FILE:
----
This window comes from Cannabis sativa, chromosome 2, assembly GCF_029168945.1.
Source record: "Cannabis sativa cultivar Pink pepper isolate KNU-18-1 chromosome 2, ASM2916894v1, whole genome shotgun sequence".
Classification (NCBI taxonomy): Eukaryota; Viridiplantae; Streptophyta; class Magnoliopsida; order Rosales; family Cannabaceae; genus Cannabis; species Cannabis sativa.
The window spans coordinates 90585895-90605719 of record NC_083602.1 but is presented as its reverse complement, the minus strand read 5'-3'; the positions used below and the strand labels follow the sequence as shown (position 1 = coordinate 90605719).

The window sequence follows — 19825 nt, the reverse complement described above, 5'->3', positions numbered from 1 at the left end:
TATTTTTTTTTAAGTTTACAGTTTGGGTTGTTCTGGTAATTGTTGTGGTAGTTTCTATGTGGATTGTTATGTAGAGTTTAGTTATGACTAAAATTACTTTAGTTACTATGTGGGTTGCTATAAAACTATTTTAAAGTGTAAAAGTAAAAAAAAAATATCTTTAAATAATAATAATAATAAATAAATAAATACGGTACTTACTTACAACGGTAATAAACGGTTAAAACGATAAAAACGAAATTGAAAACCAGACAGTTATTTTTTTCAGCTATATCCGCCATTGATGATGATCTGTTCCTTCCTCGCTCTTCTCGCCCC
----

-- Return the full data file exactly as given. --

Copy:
This window comes from Cannabis sativa, chromosome 2, assembly GCF_029168945.1.
Source record: "Cannabis sativa cultivar Pink pepper isolate KNU-18-1 chromosome 2, ASM2916894v1, whole genome shotgun sequence".
Classification (NCBI taxonomy): Eukaryota; Viridiplantae; Streptophyta; class Magnoliopsida; order Rosales; family Cannabaceae; genus Cannabis; species Cannabis sativa.
The window spans coordinates 90585895-90605719 of record NC_083602.1 but is presented as its reverse complement, the minus strand read 5'-3'; the positions used below and the strand labels follow the sequence as shown (position 1 = coordinate 90605719).

The window sequence follows — 19825 nt, the reverse complement described above, 5'->3', positions numbered from 1 at the left end:
TATTTTTTTTTAAGTTTACAGTTTGGGTTGTTCTGGTAATTGTTGTGGTAGTTTCTATGTGGATTGTTATGTAGAGTTTAGTTATGACTAAAATTACTTTAGTTACTATGTGGGTTGCTATAAAACTATTTTAAAGTGTAAAAGTAAAAAAAAAATATCTTTAAATAATAATAATAATAAATAAATAAATACGGTACTTACTTACAACGGTAATAAACGGTTAAAACGATAAAAACGAAATTGAAAACCAGACAGTTATTTTTTTCAGCTATATCCGCCATTGATGATGATCTGTTCCTTCCTCGCTCTTCTCGCCCC